see the film he thinks he made. But that doesn't invalidate the work or
our mutually incommensurable opinions.
While the "in yer face" persona
of Tracy Emin represents for many the good old fashioned, straight up and
down, uncomplicated pleasures of expressionist fervor, she also has become
the embodiment of a new culture of meritocracy, increasingly obsessed with
the cult of survivors.
Natural fact is I can't pay my
Tracy is a top class survivor, who
as David Barrett says is "a great story" because while "Andy [Warhol] never
recovered from his wounds, Tracy just gets stronger". The popular hook
of her work is that by sharing in her experiences via her cathartic outpourings
of pain and suffering, we too become spiritually, socially and emotionally
liberated. Emancipation through empathy. Tracy becomes a kind of Ricki
Lake guest for those who would never admit to watching TV.
Now pulling yer socks up, getting
on yer bike, doing it your way etc. have always been popular old chestnuts
in Britain. Rallying together woz wot saw us threw the war, weren't it?
Mmm. For the salt of the earth, the tarts with hearts and the all singing
all dancing miner's daughter, pulling yourself together and taking whatever
life threw at yer, was the best way of up and out. However in them days
the possibility of embarking on this route was at least mediated somewhat
by the simultaneous belief in a welfare state and some level of support
for those deemed at the bottom of the pile.
Then came Thatcher, who in the space
of a couple of years instigated the germs of a new meritocracy, which in
its brutal push to absolute self reliance did away with such "nursing".
Mortally wounding the traditional aristocracy, its previously unchallenged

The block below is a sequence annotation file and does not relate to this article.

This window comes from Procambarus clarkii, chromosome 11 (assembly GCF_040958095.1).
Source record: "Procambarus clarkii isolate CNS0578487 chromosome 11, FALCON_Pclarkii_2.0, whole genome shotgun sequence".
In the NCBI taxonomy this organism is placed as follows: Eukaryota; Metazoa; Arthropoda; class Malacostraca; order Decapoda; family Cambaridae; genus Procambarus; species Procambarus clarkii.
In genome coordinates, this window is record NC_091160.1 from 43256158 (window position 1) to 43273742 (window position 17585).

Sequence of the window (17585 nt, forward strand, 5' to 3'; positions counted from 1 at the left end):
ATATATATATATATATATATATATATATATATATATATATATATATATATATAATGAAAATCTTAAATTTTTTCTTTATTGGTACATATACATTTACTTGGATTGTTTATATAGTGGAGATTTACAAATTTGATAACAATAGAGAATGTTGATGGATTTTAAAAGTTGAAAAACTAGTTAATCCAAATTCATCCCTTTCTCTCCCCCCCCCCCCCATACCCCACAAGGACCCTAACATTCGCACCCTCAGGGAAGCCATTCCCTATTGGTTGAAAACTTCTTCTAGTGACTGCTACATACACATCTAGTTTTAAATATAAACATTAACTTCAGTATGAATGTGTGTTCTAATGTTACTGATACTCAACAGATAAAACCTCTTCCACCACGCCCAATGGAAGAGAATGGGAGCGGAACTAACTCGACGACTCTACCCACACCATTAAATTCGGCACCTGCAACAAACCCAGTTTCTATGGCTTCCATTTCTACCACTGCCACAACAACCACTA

power of natural and hereditary rights, Thatcher spawned a generation stamped
with the ethos of competitive go getting (at any costs) who were free to
plunder a massively deregulated and inflated private sector. Later Nick
Leeson revealed himself as her devil child; "the gentleman banker destroyed
by the crudest of yuppies, subverting old class with new money"10.
Leeson learnt fast and didn't stop in his hunger to make "shagloads of
If Leeson is one side of the legacy
of Thatcherism then the concentration and obsession with only those who
display the credentials of being survivors, of battlers, is the other.
In making a fetish of Tracy Emin as an ex-victim, there is the real danger
of forgetting and punishing the failure of those unable to pull themselves
together, for whom "the natural fact is they can't pay their taxes"12.
To paraphrase Spock: the success of the one outweighs the misery of the
many. Models of hope and resilience are one thing, but a hierarchy of suffering,
with only those who have really been through it being valued, is something
else entirely. That this attitude is not unique to life under Thatcher
is glaringly obvious, when Blair's bubble bath version of self reliance
and moral responsibility is looked at. Under New Labour there persists
the notion that the marker of a healthy society is one which provides ladders
of opportunity for minorities to climb. But as Andrew Adonis and Stephen
Pollard remark "the capability of individuals to climb the ladder at all
depends on them not being more than a ladder length from their destination"13.
I really feel I'm in mortal danger
of coming over all Elton John and Candle in the Wind about Tracy Emin.
Seeing her pissed on TV, being patronised and condescended to, I found
it hard to shake the memory of so many wild childs who've been before.
Only allowed to be one thing, defined by a caricature of themselves set
up by others to satisfy their own needs, there are a limited number of
moves they are permitted to make.
Lets face it once she's exhausted
her biography of all its really succulent cuts, once she finds that the
next batch of biography to be ploughed involves her relationship with Maureen